Shepard's ashes will be interred Friday at the Washington National Cathedral.
The memory of the anti-gay hate crime remains even as LGBTQ acceptance has advanced in the state.
The Shepard family called the site the "perfect" place for their son's ashes 20 years after his death.
“I’ve seen what can happen as the result of hate."
We are Boston Strong in our resolve to remain united in the face of tragedy. We are Boston Strong in our ability to show mercy amid our grief. We are Boston Strong in our belief that in the midst of tragedy, we may now truly begin the healing process.
The brutality of the crime shocked the world, but no one was as shocked as Judy and Dennis. As Judy tells Oprah in the above
People see parts of themselves in Matt, both good and bad, and then the message sinks in, that these victims are more than icons or figures. They're people who feel love, pain, happiness and sadness.
"We knew we weren’t going to get very far with past leadership, but with President Obama, he’s a leader who understands social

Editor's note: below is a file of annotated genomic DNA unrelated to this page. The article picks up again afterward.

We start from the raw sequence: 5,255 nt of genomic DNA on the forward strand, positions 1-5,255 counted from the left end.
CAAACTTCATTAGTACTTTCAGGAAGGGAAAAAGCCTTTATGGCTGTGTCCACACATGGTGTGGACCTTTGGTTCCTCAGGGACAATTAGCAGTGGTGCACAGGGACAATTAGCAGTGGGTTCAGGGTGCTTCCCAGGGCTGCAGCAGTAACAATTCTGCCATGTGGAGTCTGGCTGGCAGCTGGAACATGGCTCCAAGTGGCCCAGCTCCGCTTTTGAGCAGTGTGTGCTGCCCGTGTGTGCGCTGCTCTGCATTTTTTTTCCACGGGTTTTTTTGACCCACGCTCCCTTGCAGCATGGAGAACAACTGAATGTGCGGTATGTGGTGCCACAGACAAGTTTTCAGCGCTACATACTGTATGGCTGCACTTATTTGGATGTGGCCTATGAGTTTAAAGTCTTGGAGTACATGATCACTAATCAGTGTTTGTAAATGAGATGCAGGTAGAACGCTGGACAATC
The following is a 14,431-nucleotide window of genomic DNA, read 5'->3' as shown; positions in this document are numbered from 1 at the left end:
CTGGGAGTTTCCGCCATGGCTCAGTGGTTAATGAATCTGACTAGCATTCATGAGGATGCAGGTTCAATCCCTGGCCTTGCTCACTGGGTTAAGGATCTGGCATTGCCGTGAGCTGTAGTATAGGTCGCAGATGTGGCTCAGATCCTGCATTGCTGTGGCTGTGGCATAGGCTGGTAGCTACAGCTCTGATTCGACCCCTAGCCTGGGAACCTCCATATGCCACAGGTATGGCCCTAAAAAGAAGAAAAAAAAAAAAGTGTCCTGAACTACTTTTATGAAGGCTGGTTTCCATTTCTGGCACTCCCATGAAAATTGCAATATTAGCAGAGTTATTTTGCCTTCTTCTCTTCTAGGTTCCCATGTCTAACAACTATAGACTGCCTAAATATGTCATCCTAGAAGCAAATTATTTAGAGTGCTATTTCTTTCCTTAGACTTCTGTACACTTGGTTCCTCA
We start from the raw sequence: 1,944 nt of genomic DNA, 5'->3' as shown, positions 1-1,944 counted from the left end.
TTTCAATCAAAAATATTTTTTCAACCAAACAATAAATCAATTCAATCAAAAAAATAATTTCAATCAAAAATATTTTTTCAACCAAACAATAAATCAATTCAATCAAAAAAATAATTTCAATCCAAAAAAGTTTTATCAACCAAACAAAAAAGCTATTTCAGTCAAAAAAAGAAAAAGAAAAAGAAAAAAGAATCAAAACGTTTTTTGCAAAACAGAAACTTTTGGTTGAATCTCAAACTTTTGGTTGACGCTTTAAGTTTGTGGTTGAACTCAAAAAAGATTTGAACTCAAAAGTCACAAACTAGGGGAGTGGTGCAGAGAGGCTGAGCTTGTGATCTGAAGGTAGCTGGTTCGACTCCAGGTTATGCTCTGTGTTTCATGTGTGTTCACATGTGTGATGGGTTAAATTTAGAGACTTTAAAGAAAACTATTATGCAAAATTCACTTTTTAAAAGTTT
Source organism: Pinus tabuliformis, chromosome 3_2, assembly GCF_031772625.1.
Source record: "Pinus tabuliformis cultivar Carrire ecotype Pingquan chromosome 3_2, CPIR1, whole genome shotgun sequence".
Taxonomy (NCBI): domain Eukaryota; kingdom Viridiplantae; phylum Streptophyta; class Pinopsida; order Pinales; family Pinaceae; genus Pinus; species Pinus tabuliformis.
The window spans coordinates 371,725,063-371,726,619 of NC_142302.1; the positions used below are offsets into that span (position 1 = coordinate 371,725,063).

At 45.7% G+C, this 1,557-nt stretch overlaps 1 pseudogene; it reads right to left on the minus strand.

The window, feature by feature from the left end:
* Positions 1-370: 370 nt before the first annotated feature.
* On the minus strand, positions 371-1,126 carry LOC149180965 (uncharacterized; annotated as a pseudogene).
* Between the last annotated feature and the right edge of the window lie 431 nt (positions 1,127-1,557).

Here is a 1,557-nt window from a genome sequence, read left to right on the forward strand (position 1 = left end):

Even after 16 years, the name and story of Matthew Shepard, whose murder, carved into American history, represented a watershed moment that forever changed the conversation about the LGBT experience, not only still resonate but continue to have an impact.
At the end of my first year in college, just when I began to come out to my family and friends, I read about a young man in the United States, Matthew Shepard, who had been brutally murdered for being gay. This shocked me for many reasons -- first, because I identified with a few of Matthew's traits.